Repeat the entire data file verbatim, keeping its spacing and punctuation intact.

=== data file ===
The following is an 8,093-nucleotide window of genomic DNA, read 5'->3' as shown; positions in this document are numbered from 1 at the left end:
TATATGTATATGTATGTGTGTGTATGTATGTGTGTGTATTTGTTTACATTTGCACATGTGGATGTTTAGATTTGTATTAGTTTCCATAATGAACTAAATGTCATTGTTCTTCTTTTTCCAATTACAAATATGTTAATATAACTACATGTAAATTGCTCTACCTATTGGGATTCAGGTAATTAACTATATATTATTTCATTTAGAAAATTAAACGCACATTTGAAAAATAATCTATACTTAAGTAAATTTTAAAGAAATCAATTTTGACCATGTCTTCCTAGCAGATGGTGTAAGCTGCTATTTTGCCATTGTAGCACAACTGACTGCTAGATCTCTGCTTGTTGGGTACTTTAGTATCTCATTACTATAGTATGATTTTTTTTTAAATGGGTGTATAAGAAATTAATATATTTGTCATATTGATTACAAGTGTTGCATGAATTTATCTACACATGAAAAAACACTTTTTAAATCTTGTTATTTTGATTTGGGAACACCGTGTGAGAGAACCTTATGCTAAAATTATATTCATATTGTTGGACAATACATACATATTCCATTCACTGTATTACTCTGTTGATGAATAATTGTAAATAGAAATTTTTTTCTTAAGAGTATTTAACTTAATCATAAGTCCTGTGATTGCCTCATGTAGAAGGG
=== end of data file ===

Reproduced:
The following is an 8,093-nucleotide window of genomic DNA, read 5'->3' as shown; positions in this document are numbered from 1 at the left end:
TATATGTATATGTATGTGTGTGTATGTATGTGTGTGTATTTGTTTACATTTGCACATGTGGATGTTTAGATTTGTATTAGTTTCCATAATGAACTAAATGTCATTGTTCTTCTTTTTCCAATTACAAATATGTTAATATAACTACATGTAAATTGCTCTACCTATTGGGATTCAGGTAATTAACTATATATTATTTCATTTAGAAAATTAAACGCACATTTGAAAAATAATCTATACTTAAGTAAATTTTAAAGAAATCAATTTTGACCATGTCTTCCTAGCAGATGGTGTAAGCTGCTATTTTGCCATTGTAGCACAACTGACTGCTAGATCTCTGCTTGTTGGGTACTTTAGTATCTCATTACTATAGTATGATTTTTTTTTAAATGGGTGTATAAGAAATTAATATATTTGTCATATTGATTACAAGTGTTGCATGAATTTATCTACACATGAAAAAACACTTTTTAAATCTTGTTATTTTGATTTGGGAACACCGTGTGAGAGAACCTTATGCTAAAATTATATTCATATTGTTGGACAATACATACATATTCCATTCACTGTATTACTCTGTTGATGAATAATTGTAAATAGAAATTTTTTTCTTAAGAGTATTTAACTTAATCATAAGTCCTGTGATTGCCTCATGTAGAAGGG